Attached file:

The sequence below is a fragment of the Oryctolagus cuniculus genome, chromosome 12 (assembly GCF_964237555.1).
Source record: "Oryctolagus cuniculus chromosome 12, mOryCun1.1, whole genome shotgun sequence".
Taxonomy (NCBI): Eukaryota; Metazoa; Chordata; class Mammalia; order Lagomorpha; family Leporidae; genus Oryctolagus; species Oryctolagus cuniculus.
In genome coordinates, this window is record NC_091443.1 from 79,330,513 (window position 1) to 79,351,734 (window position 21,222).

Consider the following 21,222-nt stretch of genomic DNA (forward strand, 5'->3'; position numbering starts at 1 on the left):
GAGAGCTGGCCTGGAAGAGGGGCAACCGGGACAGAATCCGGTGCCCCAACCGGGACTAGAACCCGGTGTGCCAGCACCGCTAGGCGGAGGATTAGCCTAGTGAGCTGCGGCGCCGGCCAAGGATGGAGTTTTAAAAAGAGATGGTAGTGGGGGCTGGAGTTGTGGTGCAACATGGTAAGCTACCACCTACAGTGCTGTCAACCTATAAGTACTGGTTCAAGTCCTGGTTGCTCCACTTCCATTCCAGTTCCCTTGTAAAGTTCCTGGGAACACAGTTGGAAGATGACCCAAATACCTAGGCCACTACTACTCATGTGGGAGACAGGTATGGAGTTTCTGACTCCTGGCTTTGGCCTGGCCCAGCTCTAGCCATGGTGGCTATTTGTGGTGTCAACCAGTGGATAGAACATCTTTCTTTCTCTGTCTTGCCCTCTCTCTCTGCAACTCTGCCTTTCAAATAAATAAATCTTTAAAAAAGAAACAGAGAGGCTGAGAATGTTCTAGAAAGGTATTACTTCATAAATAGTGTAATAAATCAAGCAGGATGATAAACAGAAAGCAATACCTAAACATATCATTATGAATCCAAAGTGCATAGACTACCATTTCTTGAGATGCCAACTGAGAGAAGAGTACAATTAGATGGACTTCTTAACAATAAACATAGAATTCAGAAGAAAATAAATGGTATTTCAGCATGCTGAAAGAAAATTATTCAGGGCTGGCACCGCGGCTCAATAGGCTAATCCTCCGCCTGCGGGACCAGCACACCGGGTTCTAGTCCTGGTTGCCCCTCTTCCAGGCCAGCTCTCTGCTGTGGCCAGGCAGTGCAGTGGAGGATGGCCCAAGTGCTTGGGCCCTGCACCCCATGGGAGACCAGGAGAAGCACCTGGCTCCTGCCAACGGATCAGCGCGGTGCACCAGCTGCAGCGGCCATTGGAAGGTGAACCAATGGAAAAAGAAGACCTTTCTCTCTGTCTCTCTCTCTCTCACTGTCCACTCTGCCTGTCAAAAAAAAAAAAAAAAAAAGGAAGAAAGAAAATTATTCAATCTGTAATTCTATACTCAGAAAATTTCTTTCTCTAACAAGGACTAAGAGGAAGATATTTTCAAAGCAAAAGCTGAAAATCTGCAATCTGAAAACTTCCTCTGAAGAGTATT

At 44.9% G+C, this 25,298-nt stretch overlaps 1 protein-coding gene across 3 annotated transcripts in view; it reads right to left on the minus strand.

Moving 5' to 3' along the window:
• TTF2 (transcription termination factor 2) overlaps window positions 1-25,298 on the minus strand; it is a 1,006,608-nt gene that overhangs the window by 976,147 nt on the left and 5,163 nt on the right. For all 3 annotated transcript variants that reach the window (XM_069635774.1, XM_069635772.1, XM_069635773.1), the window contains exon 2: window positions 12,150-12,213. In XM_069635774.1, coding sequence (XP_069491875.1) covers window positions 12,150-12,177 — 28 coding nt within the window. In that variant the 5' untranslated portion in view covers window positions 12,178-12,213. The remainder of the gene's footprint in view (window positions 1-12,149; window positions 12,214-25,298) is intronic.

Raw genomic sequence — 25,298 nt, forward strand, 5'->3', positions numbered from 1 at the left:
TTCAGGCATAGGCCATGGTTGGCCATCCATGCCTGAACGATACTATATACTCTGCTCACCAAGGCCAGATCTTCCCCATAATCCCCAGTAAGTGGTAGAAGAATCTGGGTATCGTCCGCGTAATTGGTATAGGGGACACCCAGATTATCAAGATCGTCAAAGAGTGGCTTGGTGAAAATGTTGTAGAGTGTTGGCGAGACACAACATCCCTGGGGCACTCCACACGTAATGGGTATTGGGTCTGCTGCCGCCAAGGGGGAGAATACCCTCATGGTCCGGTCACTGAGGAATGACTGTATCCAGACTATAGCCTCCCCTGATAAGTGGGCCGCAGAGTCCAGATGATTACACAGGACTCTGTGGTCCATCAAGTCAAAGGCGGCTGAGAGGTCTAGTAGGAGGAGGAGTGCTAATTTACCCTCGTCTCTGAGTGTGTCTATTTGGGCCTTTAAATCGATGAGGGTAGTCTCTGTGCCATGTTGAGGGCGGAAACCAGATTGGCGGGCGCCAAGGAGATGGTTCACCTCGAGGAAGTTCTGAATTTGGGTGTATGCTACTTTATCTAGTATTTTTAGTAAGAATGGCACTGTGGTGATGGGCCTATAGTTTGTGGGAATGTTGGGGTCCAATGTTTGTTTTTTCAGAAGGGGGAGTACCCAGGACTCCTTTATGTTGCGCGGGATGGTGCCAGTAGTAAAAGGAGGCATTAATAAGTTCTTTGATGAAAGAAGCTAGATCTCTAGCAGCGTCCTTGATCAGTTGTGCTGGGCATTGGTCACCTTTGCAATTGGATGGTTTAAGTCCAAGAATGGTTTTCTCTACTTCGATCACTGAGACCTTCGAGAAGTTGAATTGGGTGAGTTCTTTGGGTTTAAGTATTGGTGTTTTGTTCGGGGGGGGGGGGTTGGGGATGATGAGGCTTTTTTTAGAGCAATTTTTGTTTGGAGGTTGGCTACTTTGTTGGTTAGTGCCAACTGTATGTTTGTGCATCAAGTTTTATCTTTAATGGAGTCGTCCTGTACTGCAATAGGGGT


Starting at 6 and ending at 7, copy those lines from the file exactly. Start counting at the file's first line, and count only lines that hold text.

GAGAGCTGGCCTGGAAGAGGGGCAACCGGGACAGAATCCGGTGCCCCAACCGGGACTAGAACCCGGTGTGCCAGCACCGCTAGGCGGAGGATTAGCCTAGTGAGCTGCGGCGCCGGCCAAGGATGGAGTTTTAAAAAGAGATGGTAGTGGGGGCTGGAGTTGTGGTGCAACATGGTAAGCTACCACCTACAGTGCTGTCAACCTATAAGTACTGGTTCAAGTCCTGGTTGCTCCACTTCCATTCCAGTTCCCTTGTAAAGTTCCTGGGAACACAGTTGGAAGATGACCCAAATACCTAGGCCACTACTACTCATGTGGGAGACAGGTATGGAGTTTCTGACTCCTGGCTTTGGCCTGGCCCAGCTCTAGCCATGGTGGCTATTTGTGGTGTCAACCAGTGGATAGAACATCTTTCTTTCTCTGTCTTGCCCTCTCTCTCTGCAACTCTGCCTTTCAAATAAATAAATCTTTAAAAAAGAAACAGAGAGGCTGAGAATGTTCTAGAAAGGTATTACTTCATAAATAGTGTAATAAATCAAGCAGGATGATAAACAGAAAGCAATACCTAAACATATCATTATGAATCCAAAGTGCATAGACTACCATTTCTTGAGATGCCAACTGAGAGAAGAGTACAATTAGATGGACTTCTTAACAATAAACATAGAATTCAGAAGAAAATAAATGGTATTTCAGCATGCTGAAAGAAAATTATTCAGGGCTGGCACCGCGGCTCAATAGGCTAATCCTCCGCCTGCGGGACCAGCACACCGGGTTCTAGTCCTGGTTGCCCCTCTTCCAGGCCAGCTCTCTGCTGTGGCCAGGCAGTGCAGTGGAGGATGGCCCAAGTGCTTGGGCCCTGCACCCCATGGGAGACCAGGAGAAGCACCTGGCTCCTGCCAACGGATCAGCGCGGTGCACCAGCTGCAGCGGCCATTGGAAGGTGAACCAATGGAAAAAGAAGACCTTTCTCTCTGTCTCTCTCTCTCTCACTGTCCACTCTGCCTGTCAAAAAAAAAAAAAAAAAAAGGAAGAAAGAAAATTATTCAATCTGTAATTCTATACTCAGAAAATTTCTTTCTCTAACAAGGACTAAGAGGAAGATATTTTCAAAGCAAAAGCTGAAAATCTGCAATCTGAAAACTTCCTCTGAAGAGTATT

At 44.9% G+C, this 25,298-nt stretch overlaps 1 protein-coding gene across 3 annotated transcripts in view; it reads right to left on the minus strand.